Korea and the Winter that Was

Written by on March 15, 2013 in Lifestyle
An ice tricycle built for three

An ice tricycle built for three

If you peruse this blog long enough, you’ll know that Koreans they’re very proud of their four distinct seasons. We’re moving into spring now, and while some of us enjoyed winter, some of use simply made due. Either way, it’s time to say good-bye to that most contentious of seasons. Let’s look back at the winter that was.

Korean winters are cold and this one was no exception. When I think of winter in Korea, I picture snow-capped mountains, and nowhere is there more snow than in the northern province of Gangwon-do. The image of Gangwon-do and its winter paradise will be known worldwide when the city of Pyeongchang hosts the Olympic Winter Games in 2018 and this season saw all eyes on Pyeongchang thanks to its successful stint hosting the 2013 Winter Special Olympics.

A boy plays on a traditional Korean ice sledge

A boy plays on a traditional Korean ice sledge

Skiing and snowboarding in Gangwon-do were optimal this season with plenty of snowfall. Fashionable snow bunnies cruised down the slopes in bright neon and patterned snow gear while hikers enjoyed the refreshing change of scenery on the rugged hills. It never occurred to me to hike in the winter when I lived in Canada (where the winters never seem to end), but in Korea it’s a common pastime. New Year’s hikes were as popular this year as ever since nothing welcomes the New Year as conquering a mountaintop (or so I’m told!).

Fun abounds at winter festivals

Fun at winter festivals

Thousands shook off the winter blues at Korea’s famed winter festivals this year. Two of my favourite festivals, the Pyeongchang Trout Festival and the Hwacheon Mountain Trout Ice Festival took place in Gangwon-do at the end of January. These fun-filled events offered up more than just ice-fishing; sledding, traditional ice sledges, tandem ice bicycles, and even ATVs-on-ice occupied the happy masses while the bare-handed fishing event attracted the truly adventurous. Other daring souls challenged themselves at the Haeundae Polar Bear Swim in Busan and the Deokpo International Penguin Swim Festival on Geojedo to revel in the thrill of a sub-zero temperature, full-body dip, and I’m happy to have done it myself. Nothing makes you feel more alive than a mid-winter ocean swim! While I’m lucky enough to have taken part in these four wonderful events, my hope is that next year I can attend the Taebaek Snow Festival. Every year Taebaek City takes advantage of their annual record snowfalls to render beautiful, large-scale snow sculptures that draw in tourists of all ages. I dream of sipping coffee in their giant igloo cafés, snapping photos of towering snow figures, and taking a husky sledge ride. Perhaps next year I may even get up the nerve to hike up Taebaek Mountain! As you can probably tell, winter festivals are among my favourite things in Korea.

A polar bear hat for the Polar Bear Swim

A polar bear hat for the Polar Bear Swim

Of all the things I’ll miss about winter though, street food may be the thing I’ll miss most. My winter favourites include hotteok, or fried dough filled with sugar or honey, and gyeranbbang, a kind of sweet egg tart bread. Both are so chewy and delicious and taste even better hot off the griddle! Roasted sweet potatoes and lemon-honey tea or yujacha are other tasty confections best served hot, and sadly I’ll have to make due without until next winter comes. Good-bye skiing, good-bye snowboarding. Good-bye winter festivals and delicious snacks.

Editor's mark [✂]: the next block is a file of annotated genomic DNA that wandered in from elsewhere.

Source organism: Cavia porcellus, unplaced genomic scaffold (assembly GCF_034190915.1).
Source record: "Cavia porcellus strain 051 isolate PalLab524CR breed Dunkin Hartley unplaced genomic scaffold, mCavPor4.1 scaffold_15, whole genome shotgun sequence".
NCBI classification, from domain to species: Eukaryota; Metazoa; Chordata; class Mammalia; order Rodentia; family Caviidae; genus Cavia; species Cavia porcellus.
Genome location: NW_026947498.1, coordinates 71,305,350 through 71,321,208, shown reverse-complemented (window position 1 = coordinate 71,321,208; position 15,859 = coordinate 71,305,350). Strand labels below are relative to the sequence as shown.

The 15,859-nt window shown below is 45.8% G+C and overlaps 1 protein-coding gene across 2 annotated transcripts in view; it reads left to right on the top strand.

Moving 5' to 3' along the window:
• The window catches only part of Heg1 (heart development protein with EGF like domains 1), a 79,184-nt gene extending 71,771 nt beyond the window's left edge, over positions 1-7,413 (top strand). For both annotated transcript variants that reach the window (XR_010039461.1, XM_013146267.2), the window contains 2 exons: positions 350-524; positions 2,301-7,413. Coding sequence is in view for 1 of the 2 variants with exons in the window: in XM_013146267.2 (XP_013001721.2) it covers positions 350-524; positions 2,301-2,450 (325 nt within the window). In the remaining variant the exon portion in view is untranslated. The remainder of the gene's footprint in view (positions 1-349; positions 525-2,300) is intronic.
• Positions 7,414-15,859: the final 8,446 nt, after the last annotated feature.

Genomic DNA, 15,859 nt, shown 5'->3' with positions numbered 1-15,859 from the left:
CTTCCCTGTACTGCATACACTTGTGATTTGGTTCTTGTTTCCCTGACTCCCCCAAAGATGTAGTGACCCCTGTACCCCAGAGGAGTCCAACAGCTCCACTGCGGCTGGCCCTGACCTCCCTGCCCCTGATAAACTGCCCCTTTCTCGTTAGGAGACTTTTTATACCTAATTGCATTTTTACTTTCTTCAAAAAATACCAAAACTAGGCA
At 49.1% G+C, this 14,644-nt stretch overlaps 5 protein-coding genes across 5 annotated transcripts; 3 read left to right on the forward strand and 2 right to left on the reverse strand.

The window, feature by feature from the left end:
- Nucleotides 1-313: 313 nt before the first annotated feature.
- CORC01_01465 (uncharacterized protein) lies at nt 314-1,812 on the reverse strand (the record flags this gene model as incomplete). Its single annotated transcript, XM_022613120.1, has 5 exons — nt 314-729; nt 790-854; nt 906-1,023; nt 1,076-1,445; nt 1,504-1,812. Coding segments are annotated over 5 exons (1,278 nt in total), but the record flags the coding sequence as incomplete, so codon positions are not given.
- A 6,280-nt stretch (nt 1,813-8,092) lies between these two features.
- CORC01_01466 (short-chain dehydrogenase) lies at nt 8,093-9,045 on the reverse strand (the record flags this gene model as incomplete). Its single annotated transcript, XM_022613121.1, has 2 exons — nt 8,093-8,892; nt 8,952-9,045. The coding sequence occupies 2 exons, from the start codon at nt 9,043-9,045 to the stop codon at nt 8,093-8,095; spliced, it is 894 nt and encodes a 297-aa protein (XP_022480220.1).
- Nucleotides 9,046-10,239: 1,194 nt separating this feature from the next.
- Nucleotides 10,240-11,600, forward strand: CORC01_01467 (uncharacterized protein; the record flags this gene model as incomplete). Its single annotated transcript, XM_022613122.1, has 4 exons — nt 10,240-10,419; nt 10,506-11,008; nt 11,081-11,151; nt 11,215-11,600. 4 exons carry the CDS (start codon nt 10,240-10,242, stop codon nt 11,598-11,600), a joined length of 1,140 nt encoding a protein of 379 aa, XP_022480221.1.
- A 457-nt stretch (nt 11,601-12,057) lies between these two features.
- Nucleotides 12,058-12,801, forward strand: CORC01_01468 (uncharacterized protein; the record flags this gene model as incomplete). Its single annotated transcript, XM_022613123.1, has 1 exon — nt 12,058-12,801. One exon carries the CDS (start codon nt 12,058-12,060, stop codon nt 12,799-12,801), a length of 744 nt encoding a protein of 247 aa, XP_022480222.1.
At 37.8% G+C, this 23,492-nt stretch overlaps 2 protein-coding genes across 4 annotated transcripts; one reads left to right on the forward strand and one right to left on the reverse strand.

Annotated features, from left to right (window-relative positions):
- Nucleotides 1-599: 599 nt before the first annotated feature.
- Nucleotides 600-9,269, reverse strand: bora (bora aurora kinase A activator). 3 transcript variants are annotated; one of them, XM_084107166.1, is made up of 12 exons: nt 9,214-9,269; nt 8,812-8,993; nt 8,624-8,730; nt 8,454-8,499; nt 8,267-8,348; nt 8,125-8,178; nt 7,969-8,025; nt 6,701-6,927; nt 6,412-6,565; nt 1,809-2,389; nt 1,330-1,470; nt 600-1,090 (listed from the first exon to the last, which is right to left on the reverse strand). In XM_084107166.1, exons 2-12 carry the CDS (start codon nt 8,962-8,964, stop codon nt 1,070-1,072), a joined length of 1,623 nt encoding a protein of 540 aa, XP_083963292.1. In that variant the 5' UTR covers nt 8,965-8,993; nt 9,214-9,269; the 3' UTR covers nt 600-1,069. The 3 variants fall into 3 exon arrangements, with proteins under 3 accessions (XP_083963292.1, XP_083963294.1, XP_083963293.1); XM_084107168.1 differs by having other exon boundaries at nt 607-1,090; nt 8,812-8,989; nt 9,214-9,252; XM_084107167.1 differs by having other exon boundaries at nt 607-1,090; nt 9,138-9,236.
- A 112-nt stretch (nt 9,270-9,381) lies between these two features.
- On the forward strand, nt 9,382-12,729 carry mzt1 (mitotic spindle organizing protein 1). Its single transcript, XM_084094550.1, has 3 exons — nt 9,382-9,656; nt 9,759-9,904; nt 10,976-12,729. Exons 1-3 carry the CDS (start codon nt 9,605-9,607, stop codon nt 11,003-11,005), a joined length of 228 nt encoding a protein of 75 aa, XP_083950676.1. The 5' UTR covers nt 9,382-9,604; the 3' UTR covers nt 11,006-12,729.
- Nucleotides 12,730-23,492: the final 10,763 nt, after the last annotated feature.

Delicious hot hotteok, a perfect winter snack

Delicious hot hotteok, a perfect winter snack

Although I am so excited for spring, there are so many things about winter in Korea that I just don’t want to see go, like outdoor skating rinks at City Hall or sledding at the park. I’m sad that I never bought one of those cute knitted hats with little ears or horns that were en vogue this season and I’ll miss seeing cute families and couples sporting hats shaped like fuzzy wolves, pandas, or penguins. In the winter I often saw Koreans strolling together, two necks wrapped in one scarf or two friends each wearing one mitten. It didn’t look convenient but it did make me smile a little every time I saw it.

Winter makes big kids of us all!

Winter made big kids of us all!

And with that, I finally feel that I can bid winter a fond farewell. To the festivals, the ski hills, the snack vendors, and the sweet children bundled up in snowsuits, thank you. Every time I saw you, you made me smile, even with a scarf wrapped around my face. To my ondol floor, thank you for keeping me warm, but your services aren’t needed any longer. It’s warming up outside, and it’s time to explore! Spring has come and I can’t wait to see what the new season will bring.

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About the Author

Jessica Steele

Jessica Steele is a Canadian expat teaching, writing, and adventuring in Busan, South Korea. She has lived in Korea for nearly four years, but her travels aren’t finished yet. Her favourite things in Korea are the festivals, neon lights, and of course, kimchi.